PH justice system ‘broken but mendable,’ lawyer-senatorial aspirants say

(Photo grabbed from Facebook page of Lito Ocampo)

“It is not just an issue of poverty but also of the president’s intolerance of dissent.”


MANILA — “Is the legal and judicial system of the Philippines, broken?”

This was the question posed to lawyer-candidates vying for a senatorial seat in a town- hall meeting on April 12, 2019 at the Integrated Bar of the Philippines Building in Ortigas.

In his opening speech, Integrated Bar of the Philippines president Abdiel Dan Elijah Fajardo highlighted the importance of Senate as an institution that will ensure the so-called rule of law in the country.

Six lawyer-senatorial candidates were present during the town-hall meeting, namely: Neri Colmenares, Chel Diokno, Erin Tañada, Ernesto Arellano, Joan Sheelah Naliw, and Sonny Matula.

“(The theme question) is precisely the reason why I filed my certificate of candidacy,” said Diokno during the town-hall meeting.

Lawyers groups that organized the town-hall meeting were: National Union of Peoples’ Lawyers, Integrated Bar of the Philippines, Philippine Bar Association, and the Association of Law Students in the Philippines.

Among the issues discussed during the town-hall meeting were the need to improve the pace of cases being filed before courts and much-needed reforms in the legal education of future lawyers.

“Our kind of justice caters to those who have money,” said Arellano.

The six lawyer-senatorial aspirants believe that the judicial system in the country remains very much inaccessible to the poor, most especially when they are up against multi-national corporations.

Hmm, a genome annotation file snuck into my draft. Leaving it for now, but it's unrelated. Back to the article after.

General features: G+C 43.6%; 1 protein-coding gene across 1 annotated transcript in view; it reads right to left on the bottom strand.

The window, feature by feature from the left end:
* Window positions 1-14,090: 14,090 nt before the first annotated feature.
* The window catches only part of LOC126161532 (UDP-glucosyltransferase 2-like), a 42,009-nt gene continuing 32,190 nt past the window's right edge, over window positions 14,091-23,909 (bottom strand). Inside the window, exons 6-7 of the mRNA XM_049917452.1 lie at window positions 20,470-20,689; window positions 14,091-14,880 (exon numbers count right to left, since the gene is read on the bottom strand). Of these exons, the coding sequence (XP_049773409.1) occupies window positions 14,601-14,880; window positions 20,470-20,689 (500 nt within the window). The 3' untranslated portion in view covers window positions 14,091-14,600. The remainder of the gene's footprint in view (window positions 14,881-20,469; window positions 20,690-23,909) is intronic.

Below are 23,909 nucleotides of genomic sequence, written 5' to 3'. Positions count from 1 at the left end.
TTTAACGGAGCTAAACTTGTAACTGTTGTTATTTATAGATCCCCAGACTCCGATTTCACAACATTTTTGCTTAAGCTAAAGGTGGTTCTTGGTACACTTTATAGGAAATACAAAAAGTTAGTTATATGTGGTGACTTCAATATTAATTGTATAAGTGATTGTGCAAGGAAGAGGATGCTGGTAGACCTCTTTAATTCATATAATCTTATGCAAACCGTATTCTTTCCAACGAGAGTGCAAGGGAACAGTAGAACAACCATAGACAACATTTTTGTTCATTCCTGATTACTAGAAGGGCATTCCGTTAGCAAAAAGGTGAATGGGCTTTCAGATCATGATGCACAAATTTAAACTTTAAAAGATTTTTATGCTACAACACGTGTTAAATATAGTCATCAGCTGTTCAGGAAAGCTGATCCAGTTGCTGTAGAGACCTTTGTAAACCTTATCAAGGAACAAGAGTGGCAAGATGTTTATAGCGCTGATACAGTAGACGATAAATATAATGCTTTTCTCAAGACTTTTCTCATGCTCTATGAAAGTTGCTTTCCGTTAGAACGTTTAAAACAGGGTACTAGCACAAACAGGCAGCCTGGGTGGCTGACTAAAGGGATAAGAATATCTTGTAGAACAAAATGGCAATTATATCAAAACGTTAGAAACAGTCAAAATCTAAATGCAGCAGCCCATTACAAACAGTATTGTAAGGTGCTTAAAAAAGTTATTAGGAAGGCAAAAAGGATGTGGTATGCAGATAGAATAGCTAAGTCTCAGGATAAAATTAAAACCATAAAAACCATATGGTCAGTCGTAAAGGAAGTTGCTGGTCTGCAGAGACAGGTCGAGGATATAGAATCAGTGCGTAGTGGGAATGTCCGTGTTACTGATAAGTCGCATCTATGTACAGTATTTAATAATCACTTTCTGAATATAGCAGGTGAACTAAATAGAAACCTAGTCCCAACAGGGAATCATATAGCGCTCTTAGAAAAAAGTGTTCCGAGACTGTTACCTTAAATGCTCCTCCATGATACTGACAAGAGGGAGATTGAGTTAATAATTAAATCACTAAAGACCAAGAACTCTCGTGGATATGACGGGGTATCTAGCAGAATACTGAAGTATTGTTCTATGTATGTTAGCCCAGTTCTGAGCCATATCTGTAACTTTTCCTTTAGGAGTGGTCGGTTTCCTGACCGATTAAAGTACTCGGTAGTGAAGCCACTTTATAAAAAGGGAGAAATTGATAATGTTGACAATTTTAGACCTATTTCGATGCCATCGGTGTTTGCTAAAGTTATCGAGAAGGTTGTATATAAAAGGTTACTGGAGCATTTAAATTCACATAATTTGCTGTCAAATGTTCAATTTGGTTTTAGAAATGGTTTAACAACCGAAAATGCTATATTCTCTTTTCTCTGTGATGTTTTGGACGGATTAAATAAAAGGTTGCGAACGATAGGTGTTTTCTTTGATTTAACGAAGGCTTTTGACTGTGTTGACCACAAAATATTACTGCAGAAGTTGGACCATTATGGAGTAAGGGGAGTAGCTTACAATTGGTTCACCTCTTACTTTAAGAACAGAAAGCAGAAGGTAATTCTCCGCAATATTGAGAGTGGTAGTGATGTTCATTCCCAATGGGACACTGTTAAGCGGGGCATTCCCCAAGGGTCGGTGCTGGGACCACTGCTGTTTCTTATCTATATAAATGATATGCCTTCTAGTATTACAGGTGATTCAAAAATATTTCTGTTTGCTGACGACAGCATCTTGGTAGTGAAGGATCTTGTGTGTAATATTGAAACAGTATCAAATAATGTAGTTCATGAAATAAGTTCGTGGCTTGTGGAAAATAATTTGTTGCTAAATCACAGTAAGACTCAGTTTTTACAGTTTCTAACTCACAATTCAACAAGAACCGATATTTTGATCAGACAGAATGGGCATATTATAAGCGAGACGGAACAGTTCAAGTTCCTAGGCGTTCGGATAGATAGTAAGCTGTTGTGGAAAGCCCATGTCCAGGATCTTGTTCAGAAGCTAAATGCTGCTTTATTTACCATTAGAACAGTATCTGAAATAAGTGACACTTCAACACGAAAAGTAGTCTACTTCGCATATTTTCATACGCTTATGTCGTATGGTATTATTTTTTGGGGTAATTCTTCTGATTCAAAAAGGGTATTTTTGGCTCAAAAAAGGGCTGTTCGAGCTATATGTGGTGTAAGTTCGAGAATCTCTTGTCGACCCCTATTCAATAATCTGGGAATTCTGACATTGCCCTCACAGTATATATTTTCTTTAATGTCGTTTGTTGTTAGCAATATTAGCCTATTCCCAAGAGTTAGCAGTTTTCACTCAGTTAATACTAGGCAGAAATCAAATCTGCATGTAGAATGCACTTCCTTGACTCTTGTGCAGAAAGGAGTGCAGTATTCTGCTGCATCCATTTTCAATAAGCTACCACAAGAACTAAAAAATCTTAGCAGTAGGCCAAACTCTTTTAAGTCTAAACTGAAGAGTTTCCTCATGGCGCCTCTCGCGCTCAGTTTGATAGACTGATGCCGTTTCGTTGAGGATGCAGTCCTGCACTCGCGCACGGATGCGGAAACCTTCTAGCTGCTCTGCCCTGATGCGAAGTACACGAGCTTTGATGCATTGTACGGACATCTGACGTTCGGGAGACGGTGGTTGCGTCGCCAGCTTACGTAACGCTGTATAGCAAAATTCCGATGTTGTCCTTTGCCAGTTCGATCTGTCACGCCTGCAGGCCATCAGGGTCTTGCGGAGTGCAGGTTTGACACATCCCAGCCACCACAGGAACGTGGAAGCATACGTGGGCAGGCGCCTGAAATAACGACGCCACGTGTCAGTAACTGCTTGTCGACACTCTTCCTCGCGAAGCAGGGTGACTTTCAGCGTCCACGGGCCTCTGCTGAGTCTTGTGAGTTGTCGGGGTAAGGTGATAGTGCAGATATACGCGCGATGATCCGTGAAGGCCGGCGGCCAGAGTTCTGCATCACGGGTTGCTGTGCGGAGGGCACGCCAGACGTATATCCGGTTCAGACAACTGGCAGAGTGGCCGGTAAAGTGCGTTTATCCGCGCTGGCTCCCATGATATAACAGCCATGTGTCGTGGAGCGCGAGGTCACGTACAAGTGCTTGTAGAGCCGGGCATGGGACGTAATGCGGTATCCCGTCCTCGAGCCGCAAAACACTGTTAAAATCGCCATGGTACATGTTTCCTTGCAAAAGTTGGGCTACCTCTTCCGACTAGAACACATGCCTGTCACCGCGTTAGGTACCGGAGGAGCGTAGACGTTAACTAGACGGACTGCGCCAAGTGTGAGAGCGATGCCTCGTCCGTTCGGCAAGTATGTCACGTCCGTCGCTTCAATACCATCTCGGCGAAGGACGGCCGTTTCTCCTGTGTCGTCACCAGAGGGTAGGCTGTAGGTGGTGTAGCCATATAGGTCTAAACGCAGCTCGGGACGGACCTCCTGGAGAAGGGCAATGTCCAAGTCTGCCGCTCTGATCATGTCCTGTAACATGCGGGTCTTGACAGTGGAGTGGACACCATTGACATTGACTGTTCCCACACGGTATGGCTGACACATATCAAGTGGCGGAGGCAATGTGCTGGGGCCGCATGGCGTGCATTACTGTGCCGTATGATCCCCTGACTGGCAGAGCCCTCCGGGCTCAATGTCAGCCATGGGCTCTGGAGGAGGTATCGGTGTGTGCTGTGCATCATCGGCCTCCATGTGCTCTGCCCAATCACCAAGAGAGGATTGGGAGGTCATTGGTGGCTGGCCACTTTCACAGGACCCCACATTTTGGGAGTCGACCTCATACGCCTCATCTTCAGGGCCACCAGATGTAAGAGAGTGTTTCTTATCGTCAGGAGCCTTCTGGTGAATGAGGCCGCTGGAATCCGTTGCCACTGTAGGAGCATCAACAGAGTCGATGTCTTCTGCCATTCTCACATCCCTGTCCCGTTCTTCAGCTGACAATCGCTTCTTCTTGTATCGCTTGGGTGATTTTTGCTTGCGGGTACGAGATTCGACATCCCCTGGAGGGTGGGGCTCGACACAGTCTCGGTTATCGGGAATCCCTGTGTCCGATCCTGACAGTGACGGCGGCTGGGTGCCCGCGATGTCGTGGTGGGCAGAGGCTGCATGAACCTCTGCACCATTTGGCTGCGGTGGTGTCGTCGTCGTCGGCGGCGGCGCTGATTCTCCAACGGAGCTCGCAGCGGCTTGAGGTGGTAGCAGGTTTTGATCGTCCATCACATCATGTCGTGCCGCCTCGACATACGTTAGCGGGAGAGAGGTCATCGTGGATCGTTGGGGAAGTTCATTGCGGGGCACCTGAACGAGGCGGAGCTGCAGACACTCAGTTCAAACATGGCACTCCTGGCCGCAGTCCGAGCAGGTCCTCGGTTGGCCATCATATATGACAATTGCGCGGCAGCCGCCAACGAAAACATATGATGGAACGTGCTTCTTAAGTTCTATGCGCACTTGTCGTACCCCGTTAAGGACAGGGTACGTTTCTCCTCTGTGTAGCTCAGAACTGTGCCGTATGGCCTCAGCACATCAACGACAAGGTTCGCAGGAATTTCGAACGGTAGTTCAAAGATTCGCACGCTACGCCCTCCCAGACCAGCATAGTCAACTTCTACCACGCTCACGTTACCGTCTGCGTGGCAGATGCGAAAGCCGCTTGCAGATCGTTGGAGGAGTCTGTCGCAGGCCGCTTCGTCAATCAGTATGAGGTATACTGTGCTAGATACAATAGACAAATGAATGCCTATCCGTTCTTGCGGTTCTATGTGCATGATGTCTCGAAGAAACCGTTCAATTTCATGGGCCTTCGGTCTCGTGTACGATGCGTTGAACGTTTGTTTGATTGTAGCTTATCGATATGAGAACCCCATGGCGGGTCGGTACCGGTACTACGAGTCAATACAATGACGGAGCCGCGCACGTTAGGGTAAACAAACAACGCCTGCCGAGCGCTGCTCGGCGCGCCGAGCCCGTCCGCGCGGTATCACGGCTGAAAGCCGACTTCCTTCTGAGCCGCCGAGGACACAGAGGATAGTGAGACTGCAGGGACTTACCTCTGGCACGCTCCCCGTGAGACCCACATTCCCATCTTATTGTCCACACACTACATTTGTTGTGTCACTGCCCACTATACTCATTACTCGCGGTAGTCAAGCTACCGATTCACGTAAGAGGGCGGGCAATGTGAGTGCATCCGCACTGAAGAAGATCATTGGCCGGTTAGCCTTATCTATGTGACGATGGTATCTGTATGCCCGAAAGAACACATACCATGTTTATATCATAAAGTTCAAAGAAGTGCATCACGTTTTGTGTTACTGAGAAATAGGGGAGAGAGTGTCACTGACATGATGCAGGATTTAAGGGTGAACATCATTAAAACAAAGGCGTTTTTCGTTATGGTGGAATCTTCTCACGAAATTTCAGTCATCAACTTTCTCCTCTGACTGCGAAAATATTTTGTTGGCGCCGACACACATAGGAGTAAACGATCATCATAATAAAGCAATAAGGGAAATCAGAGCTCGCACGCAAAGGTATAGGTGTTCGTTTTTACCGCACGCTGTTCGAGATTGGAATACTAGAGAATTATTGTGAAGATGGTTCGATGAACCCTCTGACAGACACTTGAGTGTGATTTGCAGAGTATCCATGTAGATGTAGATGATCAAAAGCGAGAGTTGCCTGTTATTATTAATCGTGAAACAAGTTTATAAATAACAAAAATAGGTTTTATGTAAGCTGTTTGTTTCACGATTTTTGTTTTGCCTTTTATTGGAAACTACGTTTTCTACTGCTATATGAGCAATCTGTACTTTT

Arellano related that there are workers still struggling for their separation pay about a decade since they were terminated by big companies.

Lawyers under threat

Colmenares, for his part, said the inaccessibility of the judicial process among poor Filipinos does not only relate to their dire conditions but also to the fact that many lawyers are under threat for fighting for their rights and welfare.

This happens, he said, most especially in drug-related cases and human rights violations.

An independent probe carried out by foreign lawyers last month revealed a pattern of state-sanctioned killings of their Filipino counterparts. The NUPL has documented at least 37 lawyers killed in relation to their profession.

Mission finds ‘patterns of state-sanctioned violence’ against Filipino lawyers

“It is not just an issue of poverty but also of the president’s intolerance of dissent,” Colmennares said, adding that Philippine judicial system becomes compromised for fear of facing the president’s wrath.

Problems within the structure

During the forum, Diokno pointed out the need to employ more prosecutors and judges that are at par with private practice in order to provide more legal services to the people. This, he added, should be funded instead of what he considered as “useless” project.

“If we want the get the people’s trust back, then we (the judiciary) should have the capability,” he added.

Tañada, on the other hand, said that the “broken system” has always been weaponized by whoever is seating in Malacañang against those they perceive as enemies, adding “there has to be a recognition that something is broken, in order for us to fix it.”

Matula said it is possible to mend the broken justice system if the “determination to succeed is strong enough.”

Such effort, said Naliw, should come not just from the judiciary but also from various sectors of society. (

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